Qatar emir Sheikh Hamad bin Khalifa al-Thani has abdicated in favour of his 33-year-old son Sheikh Tamim, in a first for the Arab world.
The 61-year-old emir hands over a small but economically strong Gulf state that has become a major actor in international diplomacy and an important role player in Arab Spring uprisings.
"I announce handing the rule over to Sheikh Tamim bin Hamad al-Thani," the emir said in a televised speech on Tuesday.
The decision marks the "beginning of a new era in which a young leadership will hold the banner", he added.
Sheikh Hamad, who used Qatar's immense gas wealth to drive its modernisation, came to power in a coup in which he overthrew his own father, Sheikh Khalifa in June 1995.
His decision to abdicate makes Tamim the youngest sovereign of any of the Gulf Arab monarchies.
The occasion was marked by the declaration of Tuesday as a public holiday. A diplomat said that by freely stepping down, the emir would "score a first in the Arab world", where autocratic rulers held power uncontested for decades until the Arab Spring revolutions that toppled regimes in Tunisia, Egypt and Libya.
Tamim, born in 1980, is the second son of the emir and his second wife Sheikha Mozah and, has been groomed for years to take the helm of the super-rich Western ally.
The British-educated Tamim is deputy commander of the armed forces and head of the National Olympic Committee. He also chairs the Qatar 2022 Supreme Committee in charge of hosting the 2022 FIFA World Cup.
Diplomats said that over the past three years the emir has increasingly transferred military and security responsibilities to Tamim, who like his father went to the British military academy Sandhurst, after being educated at Sherborne school in Dorset.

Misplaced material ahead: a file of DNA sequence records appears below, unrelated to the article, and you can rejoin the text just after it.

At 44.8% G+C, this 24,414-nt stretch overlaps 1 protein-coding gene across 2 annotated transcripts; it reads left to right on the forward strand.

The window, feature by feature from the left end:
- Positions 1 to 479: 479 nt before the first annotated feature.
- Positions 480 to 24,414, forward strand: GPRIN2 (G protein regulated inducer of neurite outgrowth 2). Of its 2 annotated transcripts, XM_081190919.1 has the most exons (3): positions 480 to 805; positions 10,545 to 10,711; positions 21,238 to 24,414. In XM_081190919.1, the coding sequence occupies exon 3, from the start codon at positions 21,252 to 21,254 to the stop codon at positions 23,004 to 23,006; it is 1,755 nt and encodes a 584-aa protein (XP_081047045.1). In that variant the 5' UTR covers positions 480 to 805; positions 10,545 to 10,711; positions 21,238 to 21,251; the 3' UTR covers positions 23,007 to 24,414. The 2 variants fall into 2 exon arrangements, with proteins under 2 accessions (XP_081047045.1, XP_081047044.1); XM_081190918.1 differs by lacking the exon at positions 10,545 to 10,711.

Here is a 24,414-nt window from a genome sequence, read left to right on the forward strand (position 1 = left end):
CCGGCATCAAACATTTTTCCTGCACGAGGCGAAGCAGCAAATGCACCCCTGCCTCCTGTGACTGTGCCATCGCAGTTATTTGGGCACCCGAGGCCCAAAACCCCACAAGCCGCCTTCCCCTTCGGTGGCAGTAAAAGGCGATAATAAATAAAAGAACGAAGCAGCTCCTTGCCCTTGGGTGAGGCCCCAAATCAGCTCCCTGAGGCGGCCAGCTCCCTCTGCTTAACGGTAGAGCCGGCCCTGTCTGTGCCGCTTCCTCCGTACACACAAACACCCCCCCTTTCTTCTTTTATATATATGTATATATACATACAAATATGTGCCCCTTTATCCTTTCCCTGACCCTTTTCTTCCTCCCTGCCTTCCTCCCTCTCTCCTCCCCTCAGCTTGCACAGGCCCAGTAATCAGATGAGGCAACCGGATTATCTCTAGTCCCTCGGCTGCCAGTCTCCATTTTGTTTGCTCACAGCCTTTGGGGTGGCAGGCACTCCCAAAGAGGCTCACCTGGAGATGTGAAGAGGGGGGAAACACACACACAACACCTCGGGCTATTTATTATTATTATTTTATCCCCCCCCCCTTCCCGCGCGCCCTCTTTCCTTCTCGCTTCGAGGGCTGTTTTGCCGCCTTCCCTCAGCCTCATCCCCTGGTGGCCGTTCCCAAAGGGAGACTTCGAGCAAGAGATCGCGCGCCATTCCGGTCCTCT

The emir has developed Qatar into a political and economic powerhouse with multi-billion-dollar investments across the world.
The tiny Gulf peninsula holds the world's third largest gas reserves and produces roughly 77 million tonnes of liquefied natural gas per year, making it the world's largest supplier.
Analyst Neil Partrick, an expert on the Gulf, ruled out major changes in Qatar.
"Tamim already has responsibilities for sensitive foreign portfolios among other matters," said Mr Partrick.
"For Qatari foreign policy, none of this seems likely to produce major change. The young heir apparent Tamim is unlikely to effect major changes without consulting his father."
It has major global investments, including in the French football club Paris Saint-Germain, in hotels, in a resort on the Italian island of Sardinia, and stakes in Volkswagen, energy giant Total and Britain's Barclays Bank.
The Gulf state also controls a powerful media empire through Al-Jazeera, the first pan-Arab satellite channel which also broadcasts in English, and earlier this year bought struggling US cable channel Current TV in preparation for the launch of Al-Jazeera America.